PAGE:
With the aim of borrowing 2.5-3.5 billion euros, Greece is  entering the markets with a premiere for 2022 being the issuance of a new 10-year bond. The way was opened by the upgrade of the prospects by the rating agency Fitch, but also the smaller (by 2 billion euro) deficit  for 2021. The title expires in 2032 and the book of offers opens today where the issue will be run by the six contracting banks – Barclays, Commerzbank, Eurobank, Morgan Stanley, Nomura and Societe Generale.

The next move

With the strong support of the European Central Bank as an ally, the cost of borrowing is at very low levels, where during the issuance of the 10-year bond last year in 2021 the interest rate was at the historically low of 0.8%. Analysts see that this year the cost of borrowing for the Eurozone countries will be comparatively higher mainly due to inflation. The next move of the Greek government is expected in the spring as analysts expect a new 5-year follow-up in March to raise 1.5 billion euros, while the first quarter will end with the re-opening of the 30-year bond to raise 1 billion euros. For this year, the information shows that Greece will borrow 10 – 12 billion euros with the issuance of short-term and long-term bonds, while at the same time the Public Debt Management Agency (P.D.M.A.) is preparing the first “green” bond in the first half of 2022.

The Ministry of Finance has planned a roadmap with the main goal of getting out of enhanced supervision, perhaps even earlier than June, the early repayment of loans of the first Memorandum – IMF (about 7 billion euros), the recovery of the investment level by 2023 and at the same time to implement effectively the plan from the Recovery Fund and the gradual return to surpluses with simultaneous support to vulnerable households and businesses. The main vehicle is the forecast for strong cumulative growth of 11.7% in the two years 2021-2022, the relatively high cash reserves amounting to over 32 billion euros and the positive course of the state budget so far, exceeding the revenue targets.

Through the European Central Bank’s bond-buying program, in which Greek bonds exceptionally participate in the absence of an investment grade, the ECB has already purchased € 35 billion in securities. In 2021, Greece entered the markets with 5-year, 10-year and 30-year bonds, raising a total of over 15 billion Euros through the private placement of the 30-year bond. In particular, in January 2021, Greece proceeded to reissue a 30-year bond with a nominal value of 1.4 billion euros and a settlement value of 2.027 billion euros with a private placement. This was followed in February 2021 by a syndicated issue of a ten-year bond of 3,500 billion euros, with a fixed interest rate of 0.75% and in March 2021, a syndicated issue of a thirty-year bond of 2.5 billion euros, with a fixed interest rate of 1.875%. In May 2021 syndicated issuance of a five-year bond of 3 billion euros with zero interest rate and in June 2021 followed the syndicated reissue of the ten-year bond of 2.5 billion euros with a yield of 0.888%. In September 2021, the five-year and thirty-year bonds of 1.5 and 1 billion euros were reissued, respectively, with yields of 0.020% and 1.675%.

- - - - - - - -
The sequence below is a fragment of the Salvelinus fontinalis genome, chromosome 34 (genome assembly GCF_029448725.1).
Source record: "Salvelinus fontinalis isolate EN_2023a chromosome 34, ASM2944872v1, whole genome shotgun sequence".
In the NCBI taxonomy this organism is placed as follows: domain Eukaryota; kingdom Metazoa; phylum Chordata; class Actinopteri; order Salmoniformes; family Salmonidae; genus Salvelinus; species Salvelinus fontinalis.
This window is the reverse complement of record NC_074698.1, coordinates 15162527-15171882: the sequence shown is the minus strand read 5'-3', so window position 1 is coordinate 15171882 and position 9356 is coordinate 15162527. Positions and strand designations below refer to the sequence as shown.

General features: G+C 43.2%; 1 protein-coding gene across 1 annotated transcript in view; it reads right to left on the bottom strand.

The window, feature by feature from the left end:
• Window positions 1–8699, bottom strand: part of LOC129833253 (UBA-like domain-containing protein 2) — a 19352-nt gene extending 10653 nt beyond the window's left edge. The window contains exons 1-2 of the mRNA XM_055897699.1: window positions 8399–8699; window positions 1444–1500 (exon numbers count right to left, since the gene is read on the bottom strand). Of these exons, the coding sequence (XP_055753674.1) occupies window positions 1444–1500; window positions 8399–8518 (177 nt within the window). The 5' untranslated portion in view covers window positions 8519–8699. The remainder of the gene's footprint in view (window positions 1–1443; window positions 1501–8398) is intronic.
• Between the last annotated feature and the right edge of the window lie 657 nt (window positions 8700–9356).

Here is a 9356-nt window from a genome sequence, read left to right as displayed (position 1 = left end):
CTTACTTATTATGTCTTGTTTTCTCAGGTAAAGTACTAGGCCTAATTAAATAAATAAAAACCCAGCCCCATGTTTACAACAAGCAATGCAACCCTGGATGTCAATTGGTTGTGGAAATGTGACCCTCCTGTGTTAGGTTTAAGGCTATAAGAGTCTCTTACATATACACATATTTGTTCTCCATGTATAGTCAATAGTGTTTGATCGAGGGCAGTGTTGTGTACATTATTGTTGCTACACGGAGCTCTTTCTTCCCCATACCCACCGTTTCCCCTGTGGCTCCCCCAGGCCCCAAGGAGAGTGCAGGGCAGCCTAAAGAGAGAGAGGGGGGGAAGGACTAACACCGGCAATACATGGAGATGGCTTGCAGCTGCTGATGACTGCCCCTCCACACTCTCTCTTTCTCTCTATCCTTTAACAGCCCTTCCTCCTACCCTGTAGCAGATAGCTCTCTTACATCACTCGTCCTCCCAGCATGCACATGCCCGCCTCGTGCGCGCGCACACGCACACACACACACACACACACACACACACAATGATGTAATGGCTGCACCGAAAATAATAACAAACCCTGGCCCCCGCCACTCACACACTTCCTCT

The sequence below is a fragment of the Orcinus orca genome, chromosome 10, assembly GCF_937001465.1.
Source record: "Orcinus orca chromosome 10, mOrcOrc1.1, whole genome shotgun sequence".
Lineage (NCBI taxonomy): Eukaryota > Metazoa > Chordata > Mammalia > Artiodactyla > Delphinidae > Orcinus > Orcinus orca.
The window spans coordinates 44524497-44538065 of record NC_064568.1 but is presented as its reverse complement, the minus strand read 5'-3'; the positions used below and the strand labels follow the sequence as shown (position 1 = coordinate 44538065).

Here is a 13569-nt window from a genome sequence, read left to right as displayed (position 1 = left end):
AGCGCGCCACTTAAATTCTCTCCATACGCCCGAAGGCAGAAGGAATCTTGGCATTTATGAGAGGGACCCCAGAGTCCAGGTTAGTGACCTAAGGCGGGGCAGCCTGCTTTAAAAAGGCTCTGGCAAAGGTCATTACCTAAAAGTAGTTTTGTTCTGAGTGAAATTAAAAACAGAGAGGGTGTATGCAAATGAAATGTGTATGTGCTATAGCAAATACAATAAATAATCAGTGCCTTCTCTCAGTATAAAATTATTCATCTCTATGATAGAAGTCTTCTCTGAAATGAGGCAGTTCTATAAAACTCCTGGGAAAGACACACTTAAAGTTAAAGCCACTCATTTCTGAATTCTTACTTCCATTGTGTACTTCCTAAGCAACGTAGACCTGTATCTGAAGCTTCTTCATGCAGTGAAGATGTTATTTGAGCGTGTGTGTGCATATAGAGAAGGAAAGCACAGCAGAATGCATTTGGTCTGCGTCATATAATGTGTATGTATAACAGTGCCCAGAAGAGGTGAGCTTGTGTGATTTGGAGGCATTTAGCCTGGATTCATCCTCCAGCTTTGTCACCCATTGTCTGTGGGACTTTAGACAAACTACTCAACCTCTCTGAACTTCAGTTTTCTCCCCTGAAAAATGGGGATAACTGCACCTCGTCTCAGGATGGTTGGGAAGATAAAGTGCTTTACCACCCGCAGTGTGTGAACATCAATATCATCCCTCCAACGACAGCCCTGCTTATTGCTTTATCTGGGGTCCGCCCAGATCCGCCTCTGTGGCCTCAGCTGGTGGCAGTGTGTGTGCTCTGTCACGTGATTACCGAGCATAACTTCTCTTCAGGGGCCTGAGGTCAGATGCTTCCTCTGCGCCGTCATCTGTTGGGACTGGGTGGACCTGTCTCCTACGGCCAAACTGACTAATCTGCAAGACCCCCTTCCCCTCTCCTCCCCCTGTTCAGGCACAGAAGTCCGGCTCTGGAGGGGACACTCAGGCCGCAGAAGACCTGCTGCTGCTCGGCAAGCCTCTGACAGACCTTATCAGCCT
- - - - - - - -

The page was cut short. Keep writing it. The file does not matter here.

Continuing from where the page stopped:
It is recalled that in 2021 S&P has upgraded the country to BB, while on the same scale BB is the rating of Fitch, which upgraded the prospects of the Greek economy, in January 2022. Moody’s rating is lower, at Ba3 with stable outlook. Last fall was very positive as the rating agency DBRS Morningstar upgraded Greece’s credit rating by one notch to BB from BB (Low), with positive outlook. It was a week before the upgrade by “Scope Ratings” (BB + from BB) which gave a vote of confidence in the Greek economy. It is recalled in the previous appointment Moody’s had observed “silent fish”, ie in that of May, with the assessment of Greece by the house has not changed since November 2020 when it had upgraded by one step, from B1, with positive prospects.